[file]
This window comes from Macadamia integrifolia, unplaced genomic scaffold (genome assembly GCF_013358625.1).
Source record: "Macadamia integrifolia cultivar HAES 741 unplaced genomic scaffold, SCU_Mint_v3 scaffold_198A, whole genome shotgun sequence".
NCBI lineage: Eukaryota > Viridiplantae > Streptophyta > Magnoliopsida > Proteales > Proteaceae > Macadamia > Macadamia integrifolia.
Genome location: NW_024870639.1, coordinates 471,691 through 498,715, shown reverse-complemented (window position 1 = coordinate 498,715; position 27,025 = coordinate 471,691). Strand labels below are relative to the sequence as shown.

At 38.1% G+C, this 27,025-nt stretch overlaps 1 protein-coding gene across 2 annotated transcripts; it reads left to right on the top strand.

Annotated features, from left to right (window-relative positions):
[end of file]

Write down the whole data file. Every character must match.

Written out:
This window comes from Macadamia integrifolia, unplaced genomic scaffold (genome assembly GCF_013358625.1).
Source record: "Macadamia integrifolia cultivar HAES 741 unplaced genomic scaffold, SCU_Mint_v3 scaffold_198A, whole genome shotgun sequence".
NCBI lineage: Eukaryota > Viridiplantae > Streptophyta > Magnoliopsida > Proteales > Proteaceae > Macadamia > Macadamia integrifolia.
Genome location: NW_024870639.1, coordinates 471,691 through 498,715, shown reverse-complemented (window position 1 = coordinate 498,715; position 27,025 = coordinate 471,691). Strand labels below are relative to the sequence as shown.

At 38.1% G+C, this 27,025-nt stretch overlaps 1 protein-coding gene across 2 annotated transcripts; it reads left to right on the top strand.

Annotated features, from left to right (window-relative positions):